Ponzi Schemes Lead to Bankruptcy

Since the financial crash in 2008, the Securities Exchange Commission (SEC) has brought dozens of Ponzi scheme cases. Some investors who invested in Ponzi schemes have lost money and gone into bankruptcy. Some people are driven to invest in Ponzis because of greed, not finding other investments where they think they can make as much money. Most Ponzi schemes are similar with promises of guaranteed returns. The promoters end up with most of the money, leaving the investors with little or nothing.

One example is SEC v. Fox, Case No. 11-CV-211 (Filed April 8, 2011). This is a financial fraud case against Brian Fox, Chairman, CEO and CFO of Power River Petroleum International, Inc. The investment was made to Asian investors over a four year period commencing 2004. Fox raised over $43 million by conveying interests in the oil and gas company. Investors were guaranteed an annual return of 9%.

There actually were oil and gas interests, but Fox allegedly enhanced the holdings of Power River by recording in the financial statements oil and gas reserves on properties that the company did not own. He inflated the net realizable value of reserves.

Fox promised not just a return but to buy back investors’ interests. In reality, Fox sold no interests to the investors. The transactions were loans. However, Fox booked the investor funds as revenue in the company’s financial statements. Pre-tax income was misstated on a quarterly basis by amounts which ranged from zero to 2,467%. Assets were misstated by amounts which ranged from zero to 48%.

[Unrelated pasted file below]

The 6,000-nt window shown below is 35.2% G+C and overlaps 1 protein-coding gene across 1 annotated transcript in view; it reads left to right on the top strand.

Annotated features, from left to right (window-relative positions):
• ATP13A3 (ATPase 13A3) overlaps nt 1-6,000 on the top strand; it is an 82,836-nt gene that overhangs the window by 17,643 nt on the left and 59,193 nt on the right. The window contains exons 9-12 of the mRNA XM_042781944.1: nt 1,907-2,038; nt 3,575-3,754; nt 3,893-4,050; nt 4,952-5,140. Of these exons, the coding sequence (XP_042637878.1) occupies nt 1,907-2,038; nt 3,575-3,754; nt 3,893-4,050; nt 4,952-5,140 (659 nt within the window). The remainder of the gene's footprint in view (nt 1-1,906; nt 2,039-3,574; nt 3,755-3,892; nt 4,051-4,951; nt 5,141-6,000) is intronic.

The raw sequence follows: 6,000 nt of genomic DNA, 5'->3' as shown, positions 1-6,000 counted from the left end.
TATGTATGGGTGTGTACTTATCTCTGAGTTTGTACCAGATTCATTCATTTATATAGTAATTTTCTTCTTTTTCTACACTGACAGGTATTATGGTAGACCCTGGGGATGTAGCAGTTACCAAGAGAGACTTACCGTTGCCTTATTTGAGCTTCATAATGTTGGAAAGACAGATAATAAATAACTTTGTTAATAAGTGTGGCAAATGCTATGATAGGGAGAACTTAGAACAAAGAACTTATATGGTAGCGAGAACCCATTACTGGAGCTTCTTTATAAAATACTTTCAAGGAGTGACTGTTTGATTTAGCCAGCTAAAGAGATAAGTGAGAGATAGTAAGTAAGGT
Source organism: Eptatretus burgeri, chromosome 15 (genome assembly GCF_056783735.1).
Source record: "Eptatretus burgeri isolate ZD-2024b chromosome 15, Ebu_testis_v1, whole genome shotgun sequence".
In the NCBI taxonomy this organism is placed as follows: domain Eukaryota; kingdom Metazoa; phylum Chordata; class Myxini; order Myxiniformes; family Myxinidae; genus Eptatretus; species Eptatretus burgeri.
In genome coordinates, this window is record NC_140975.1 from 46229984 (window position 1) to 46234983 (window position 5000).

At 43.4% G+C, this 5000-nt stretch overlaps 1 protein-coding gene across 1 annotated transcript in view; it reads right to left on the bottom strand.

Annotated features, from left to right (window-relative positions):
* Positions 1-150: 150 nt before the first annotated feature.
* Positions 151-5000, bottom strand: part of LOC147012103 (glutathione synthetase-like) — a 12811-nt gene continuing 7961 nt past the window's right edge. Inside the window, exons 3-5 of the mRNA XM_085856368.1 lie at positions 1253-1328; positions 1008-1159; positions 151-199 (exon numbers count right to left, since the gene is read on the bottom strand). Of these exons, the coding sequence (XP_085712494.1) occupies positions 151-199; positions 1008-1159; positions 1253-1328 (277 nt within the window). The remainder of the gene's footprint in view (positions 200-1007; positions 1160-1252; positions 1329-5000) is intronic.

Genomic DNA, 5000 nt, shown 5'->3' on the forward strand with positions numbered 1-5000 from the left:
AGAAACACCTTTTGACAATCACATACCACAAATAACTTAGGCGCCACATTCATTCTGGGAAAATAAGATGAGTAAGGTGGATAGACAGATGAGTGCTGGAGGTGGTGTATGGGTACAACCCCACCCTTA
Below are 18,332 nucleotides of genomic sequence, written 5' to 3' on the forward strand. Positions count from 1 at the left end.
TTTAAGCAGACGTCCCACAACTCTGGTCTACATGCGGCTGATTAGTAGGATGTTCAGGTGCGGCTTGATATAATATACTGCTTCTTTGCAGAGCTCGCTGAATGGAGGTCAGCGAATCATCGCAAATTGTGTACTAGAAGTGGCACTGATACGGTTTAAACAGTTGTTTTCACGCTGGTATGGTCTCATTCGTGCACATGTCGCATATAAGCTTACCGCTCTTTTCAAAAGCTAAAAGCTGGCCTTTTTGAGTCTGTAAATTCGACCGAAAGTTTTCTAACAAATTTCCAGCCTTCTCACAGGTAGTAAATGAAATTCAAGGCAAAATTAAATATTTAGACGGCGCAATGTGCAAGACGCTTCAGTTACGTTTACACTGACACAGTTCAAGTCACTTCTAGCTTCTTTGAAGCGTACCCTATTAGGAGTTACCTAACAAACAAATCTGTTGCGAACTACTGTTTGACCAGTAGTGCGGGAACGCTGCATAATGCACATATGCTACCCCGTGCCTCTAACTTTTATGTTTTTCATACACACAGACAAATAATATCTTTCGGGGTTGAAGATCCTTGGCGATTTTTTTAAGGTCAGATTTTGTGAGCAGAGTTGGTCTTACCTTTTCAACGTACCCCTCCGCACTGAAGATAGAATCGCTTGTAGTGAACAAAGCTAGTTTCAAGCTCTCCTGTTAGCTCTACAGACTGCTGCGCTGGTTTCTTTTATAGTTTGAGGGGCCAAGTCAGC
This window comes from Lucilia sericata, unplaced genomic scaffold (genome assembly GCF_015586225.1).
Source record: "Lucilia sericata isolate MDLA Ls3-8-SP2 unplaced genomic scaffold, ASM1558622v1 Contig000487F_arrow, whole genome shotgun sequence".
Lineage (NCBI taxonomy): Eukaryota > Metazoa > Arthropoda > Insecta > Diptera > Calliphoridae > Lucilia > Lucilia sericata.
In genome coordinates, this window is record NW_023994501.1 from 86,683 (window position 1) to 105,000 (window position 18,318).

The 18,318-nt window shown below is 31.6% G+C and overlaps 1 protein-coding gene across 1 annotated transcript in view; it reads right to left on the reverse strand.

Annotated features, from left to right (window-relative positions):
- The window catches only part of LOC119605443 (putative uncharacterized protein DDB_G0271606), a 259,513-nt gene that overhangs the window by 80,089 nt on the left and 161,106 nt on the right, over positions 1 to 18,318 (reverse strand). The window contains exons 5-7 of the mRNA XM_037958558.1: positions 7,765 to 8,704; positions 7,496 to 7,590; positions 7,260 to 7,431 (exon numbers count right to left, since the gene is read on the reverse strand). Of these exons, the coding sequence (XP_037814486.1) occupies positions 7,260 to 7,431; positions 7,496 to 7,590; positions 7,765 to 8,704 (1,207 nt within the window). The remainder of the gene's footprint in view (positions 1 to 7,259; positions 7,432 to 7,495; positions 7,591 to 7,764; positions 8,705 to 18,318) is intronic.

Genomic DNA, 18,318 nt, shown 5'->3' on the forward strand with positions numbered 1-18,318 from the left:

At first, Power River and Fox paid investors the promised returns from the operations of the oil and gas properties. By mid-2007, operations proceeds failed to match the obligations to the investors. New investment money was used to pay investor obligations. Fox and the company represented in SEC filings that investor proceeds would be used to purchase and develop oil and gas properties. The company ended up filing Chapter 11 bankruptcy, which later converted to Chapter 7 liquidation.

To avoid investing in a Ponzi or New York bankruptcy, care less about return on capital, and more about getting rich slowly.

Before filing bankruptcy, consult an experienced New York bankruptcy attorney.